Scientists Find Gene to Wipe Memories
Find may offer path to fighting PTSD
By Matt Cantor, Newser User
Posted Sep 23, 2013 10:43 AM CDT
Scientists may have tracked down a gene that can erase memories.   (Shutterstock)

(Newser) – Scientists at MIT are learning more about how old memories fade and new ones are created—suggesting we could someday have the power to wipe away traumatic experiences. The research is centered on a gene called Tet1, which scientists effectively turned off in a group of mice. Both the altered mice and some normal ones learned to fear a cage equipped with a shocking mechanism, Sky News reports. Then researchers began exposing the mice to the same cage, with the shock turned off.

Eventually, MIT News reports, the normal mice learned that the cage was no longer something to fear. But the mice with the inhibited gene continued to fear the now-harmless cage. The normal mice, it seemed, had their old memory extinguished by new learning. So if scientists can amplify the effects of Tet1, "then extinction learning is going to be much more active," says a researcher; in other words, memories could be more effectively replaced. That offers hope for sufferers of PTSD and others with trauma in their pasts, Sky News notes.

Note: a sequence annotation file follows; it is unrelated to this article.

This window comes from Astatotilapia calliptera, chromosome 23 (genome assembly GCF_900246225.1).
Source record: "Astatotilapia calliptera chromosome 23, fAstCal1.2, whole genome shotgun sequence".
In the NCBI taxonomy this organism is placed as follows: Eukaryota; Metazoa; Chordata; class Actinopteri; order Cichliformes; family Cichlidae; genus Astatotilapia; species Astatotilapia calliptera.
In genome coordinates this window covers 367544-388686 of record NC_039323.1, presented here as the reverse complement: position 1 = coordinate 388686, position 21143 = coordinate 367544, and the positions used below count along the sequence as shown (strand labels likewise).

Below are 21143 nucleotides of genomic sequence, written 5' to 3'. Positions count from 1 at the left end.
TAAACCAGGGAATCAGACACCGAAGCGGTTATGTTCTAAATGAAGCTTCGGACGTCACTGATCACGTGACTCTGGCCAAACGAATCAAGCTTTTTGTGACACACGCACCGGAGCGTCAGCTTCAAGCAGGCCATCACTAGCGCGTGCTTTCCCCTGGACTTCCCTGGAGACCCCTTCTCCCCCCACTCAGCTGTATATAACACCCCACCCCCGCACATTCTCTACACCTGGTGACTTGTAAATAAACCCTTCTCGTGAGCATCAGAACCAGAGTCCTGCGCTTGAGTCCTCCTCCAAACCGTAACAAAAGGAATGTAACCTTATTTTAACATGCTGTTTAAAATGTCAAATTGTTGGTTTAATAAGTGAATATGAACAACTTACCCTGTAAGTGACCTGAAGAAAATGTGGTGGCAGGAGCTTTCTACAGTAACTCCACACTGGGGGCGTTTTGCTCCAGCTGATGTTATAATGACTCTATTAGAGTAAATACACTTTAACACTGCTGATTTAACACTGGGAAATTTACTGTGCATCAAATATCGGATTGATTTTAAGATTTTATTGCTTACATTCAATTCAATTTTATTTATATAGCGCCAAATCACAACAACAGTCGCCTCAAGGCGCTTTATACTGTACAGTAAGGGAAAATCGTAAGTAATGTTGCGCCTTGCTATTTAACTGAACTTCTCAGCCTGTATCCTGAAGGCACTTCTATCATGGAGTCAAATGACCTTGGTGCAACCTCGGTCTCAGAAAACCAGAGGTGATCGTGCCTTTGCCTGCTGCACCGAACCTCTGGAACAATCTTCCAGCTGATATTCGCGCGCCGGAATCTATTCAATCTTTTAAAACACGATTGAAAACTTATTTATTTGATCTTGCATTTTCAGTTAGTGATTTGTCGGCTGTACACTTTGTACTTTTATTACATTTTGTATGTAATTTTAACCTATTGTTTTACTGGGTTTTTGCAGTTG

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Showing 3 of 37 comments
CarlM
Sep 25, 2013 10:39 AM CDT
Once again, an overly sensational headline. This isn't about erasing memories, it's about weakening a superstitious connection between an environment and the likelihood of the repeat of a traumatic event. If someone experiences a traumatic event, they can associate things like locations, sounds, smells, etc. with the trauma to such an extent that they can suffer later when exposed to the location, hear certain sounds, smell certain smells, etc. The idea here it to allow them to learn that the location, sounds, and smells were only coincidentally associated with the trauma and need not be cause for anxiety and alarm. The memory of the initial event isn't destroyed (at least not based on what we're reading in this article).
Tomsylvania
Sep 24, 2013 2:16 PM CDT
What harm could come from the ability to erase memories?
People_Suck
Sep 23, 2013 10:20 PM CDT
What?